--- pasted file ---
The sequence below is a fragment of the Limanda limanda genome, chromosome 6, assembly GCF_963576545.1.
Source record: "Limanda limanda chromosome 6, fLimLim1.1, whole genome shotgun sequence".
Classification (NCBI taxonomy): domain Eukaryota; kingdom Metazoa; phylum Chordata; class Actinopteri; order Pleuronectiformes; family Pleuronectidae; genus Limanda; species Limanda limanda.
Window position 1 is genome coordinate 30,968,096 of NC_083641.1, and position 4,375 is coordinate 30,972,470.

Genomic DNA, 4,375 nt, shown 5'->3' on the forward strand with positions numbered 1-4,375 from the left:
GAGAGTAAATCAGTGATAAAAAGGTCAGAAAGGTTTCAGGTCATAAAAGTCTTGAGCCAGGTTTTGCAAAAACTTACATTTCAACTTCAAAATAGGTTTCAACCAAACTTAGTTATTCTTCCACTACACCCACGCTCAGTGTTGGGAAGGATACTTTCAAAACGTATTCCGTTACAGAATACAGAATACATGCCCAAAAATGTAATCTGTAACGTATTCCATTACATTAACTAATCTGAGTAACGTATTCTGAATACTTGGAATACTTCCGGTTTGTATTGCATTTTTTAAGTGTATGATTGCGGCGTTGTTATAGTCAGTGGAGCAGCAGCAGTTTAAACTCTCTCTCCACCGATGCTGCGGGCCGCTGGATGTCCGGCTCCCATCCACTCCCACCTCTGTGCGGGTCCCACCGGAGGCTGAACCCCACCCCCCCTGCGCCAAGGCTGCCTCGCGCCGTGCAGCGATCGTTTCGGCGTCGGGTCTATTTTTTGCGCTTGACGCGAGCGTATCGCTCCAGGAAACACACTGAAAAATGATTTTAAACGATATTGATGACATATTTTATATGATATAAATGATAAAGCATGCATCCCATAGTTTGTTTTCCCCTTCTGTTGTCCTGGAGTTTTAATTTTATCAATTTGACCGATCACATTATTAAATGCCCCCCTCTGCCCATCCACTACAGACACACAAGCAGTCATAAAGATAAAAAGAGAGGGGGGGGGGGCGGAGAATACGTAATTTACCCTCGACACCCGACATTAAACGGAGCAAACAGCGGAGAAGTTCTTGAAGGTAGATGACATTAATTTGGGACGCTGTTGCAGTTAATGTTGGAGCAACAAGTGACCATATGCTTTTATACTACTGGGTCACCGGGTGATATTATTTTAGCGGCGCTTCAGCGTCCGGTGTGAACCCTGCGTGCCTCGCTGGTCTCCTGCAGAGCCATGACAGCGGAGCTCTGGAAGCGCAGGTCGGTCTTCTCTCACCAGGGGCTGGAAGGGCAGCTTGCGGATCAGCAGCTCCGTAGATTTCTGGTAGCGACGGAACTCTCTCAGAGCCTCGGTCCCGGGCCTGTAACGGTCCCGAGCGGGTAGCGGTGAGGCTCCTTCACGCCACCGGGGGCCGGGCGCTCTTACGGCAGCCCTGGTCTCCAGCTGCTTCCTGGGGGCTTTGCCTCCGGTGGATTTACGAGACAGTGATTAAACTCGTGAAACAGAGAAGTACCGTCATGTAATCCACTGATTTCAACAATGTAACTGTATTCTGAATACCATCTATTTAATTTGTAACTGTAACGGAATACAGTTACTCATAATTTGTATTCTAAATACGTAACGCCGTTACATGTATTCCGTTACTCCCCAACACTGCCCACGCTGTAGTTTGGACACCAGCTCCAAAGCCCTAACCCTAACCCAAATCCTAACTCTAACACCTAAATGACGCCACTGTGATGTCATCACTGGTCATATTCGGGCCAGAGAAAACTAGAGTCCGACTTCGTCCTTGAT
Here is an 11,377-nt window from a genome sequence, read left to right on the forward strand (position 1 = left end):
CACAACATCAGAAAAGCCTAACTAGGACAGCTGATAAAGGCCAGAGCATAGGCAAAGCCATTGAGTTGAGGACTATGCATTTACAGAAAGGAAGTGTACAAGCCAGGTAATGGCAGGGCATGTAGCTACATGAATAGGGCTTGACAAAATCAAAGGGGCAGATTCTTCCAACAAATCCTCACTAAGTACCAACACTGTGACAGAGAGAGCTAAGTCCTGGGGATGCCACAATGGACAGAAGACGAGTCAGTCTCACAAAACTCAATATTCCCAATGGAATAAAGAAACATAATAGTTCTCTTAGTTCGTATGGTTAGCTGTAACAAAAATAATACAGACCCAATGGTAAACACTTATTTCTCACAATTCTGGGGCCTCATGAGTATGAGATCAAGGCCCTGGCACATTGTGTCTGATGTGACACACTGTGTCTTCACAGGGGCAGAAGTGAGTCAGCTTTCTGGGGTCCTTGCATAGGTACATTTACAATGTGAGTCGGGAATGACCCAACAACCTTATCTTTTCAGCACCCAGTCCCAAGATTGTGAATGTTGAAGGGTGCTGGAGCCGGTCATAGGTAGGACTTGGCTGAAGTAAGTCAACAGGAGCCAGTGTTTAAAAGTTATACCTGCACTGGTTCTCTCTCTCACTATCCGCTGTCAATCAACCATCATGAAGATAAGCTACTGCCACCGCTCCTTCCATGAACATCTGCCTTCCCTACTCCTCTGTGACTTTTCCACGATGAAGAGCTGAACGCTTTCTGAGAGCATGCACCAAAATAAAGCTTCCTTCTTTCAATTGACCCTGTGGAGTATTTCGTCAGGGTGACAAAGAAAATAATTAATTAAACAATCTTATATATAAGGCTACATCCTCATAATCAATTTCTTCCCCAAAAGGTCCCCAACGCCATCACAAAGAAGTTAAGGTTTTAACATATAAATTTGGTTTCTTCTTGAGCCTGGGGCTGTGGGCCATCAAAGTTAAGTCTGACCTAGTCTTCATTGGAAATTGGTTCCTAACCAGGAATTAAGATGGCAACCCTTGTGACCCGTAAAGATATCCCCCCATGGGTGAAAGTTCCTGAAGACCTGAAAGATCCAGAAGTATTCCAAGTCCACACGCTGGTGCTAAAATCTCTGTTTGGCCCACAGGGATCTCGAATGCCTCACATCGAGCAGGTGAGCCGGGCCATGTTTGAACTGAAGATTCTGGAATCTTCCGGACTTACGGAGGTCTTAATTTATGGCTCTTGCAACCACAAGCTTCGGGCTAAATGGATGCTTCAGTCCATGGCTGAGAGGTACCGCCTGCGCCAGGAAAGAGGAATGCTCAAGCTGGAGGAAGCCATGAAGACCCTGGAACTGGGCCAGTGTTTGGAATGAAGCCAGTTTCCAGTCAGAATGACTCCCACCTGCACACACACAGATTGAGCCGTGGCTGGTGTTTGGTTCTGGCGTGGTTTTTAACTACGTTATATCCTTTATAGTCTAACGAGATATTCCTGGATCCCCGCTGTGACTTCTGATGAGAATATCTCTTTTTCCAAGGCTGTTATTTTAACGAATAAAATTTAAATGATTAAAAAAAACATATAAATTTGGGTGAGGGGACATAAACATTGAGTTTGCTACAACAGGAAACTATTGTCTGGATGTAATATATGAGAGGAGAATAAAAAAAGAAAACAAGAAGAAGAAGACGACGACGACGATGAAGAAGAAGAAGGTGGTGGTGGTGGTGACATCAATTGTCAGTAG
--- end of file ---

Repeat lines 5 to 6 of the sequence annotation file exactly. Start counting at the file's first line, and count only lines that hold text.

Genomic DNA, 4,375 nt, shown 5'->3' on the forward strand with positions numbered 1-4,375 from the left:
GAGAGTAAATCAGTGATAAAAAGGTCAGAAAGGTTTCAGGTCATAAAAGTCTTGAGCCAGGTTTTGCAAAAACTTACATTTCAACTTCAAAATAGGTTTCAACCAAACTTAGTTATTCTTCCACTACACCCACGCTCAGTGTTGGGAAGGATACTTTCAAAACGTATTCCGTTACAGAATACAGAATACATGCCCAAAAATGTAATCTGTAACGTATTCCATTACATTAACTAATCTGAGTAACGTATTCTGAATACTTGGAATACTTCCGGTTTGTATTGCATTTTTTAAGTGTATGATTGCGGCGTTGTTATAGTCAGTGGAGCAGCAGCAGTTTAAACTCTCTCTCCACCGATGCTGCGGGCCGCTGGATGTCCGGCTCCCATCCACTCCCACCTCTGTGCGGGTCCCACCGGAGGCTGAACCCCACCCCCCCTGCGCCAAGGCTGCCTCGCGCCGTGCAGCGATCGTTTCGGCGTCGGGTCTATTTTTTGCGCTTGACGCGAGCGTATCGCTCCAGGAAACACACTGAAAAATGATTTTAAACGATATTGATGACATATTTTATATGATATAAATGATAAAGCATGCATCCCATAGTTTGTTTTCCCCTTCTGTTGTCCTGGAGTTTTAATTTTATCAATTTGACCGATCACATTATTAAATGCCCCCCTCTGCCCATCCACTACAGACACACAAGCAGTCATAAAGATAAAAAGAGAGGGGGGGGGGGCGGAGAATACGTAATTTACCCTCGACACCCGACATTAAACGGAGCAAACAGCGGAGAAGTTCTTGAAGGTAGATGACATTAATTTGGGACGCTGTTGCAGTTAATGTTGGAGCAACAAGTGACCATATGCTTTTATACTACTGGGTCACCGGGTGATATTATTTTAGCGGCGCTTCAGCGTCCGGTGTGAACCCTGCGTGCCTCGCTGGTCTCCTGCAGAGCCATGACAGCGGAGCTCTGGAAGCGCAGGTCGGTCTTCTCTCACCAGGGGCTGGAAGGGCAGCTTGCGGATCAGCAGCTCCGTAGATTTCTGGTAGCGACGGAACTCTCTCAGAGCCTCGGTCCCGGGCCTGTAACGGTCCCGAGCGGGTAGCGGTGAGGCTCCTTCACGCCACCGGGGGCCGGGCGCTCTTACGGCAGCCCTGGTCTCCAGCTGCTTCCTGGGGGCTTTGCCTCCGGTGGATTTACGAGACAGTGATTAAACTCGTGAAACAGAGAAGTACCGTCATGTAATCCACTGATTTCAACAATGTAACTGTATTCTGAATACCATCTATTTAATTTGTAACTGTAACGGAATACAGTTACTCATAATTTGTATTCTAAATACGTAACGCCGTTACATGTATTCCGTTACTCCCCAACACTGCCCACGCTGTAGTTTGGACACCAGCTCCAAAGCCCTAACCCTAACCCAAATCCTAACTCTAACACCTAAATGACGCCACTGTGATGTCATCACTGGTCATATTCGGGCCAGAGAAAACTAGAGTCCGACTTCGTCCTTGAT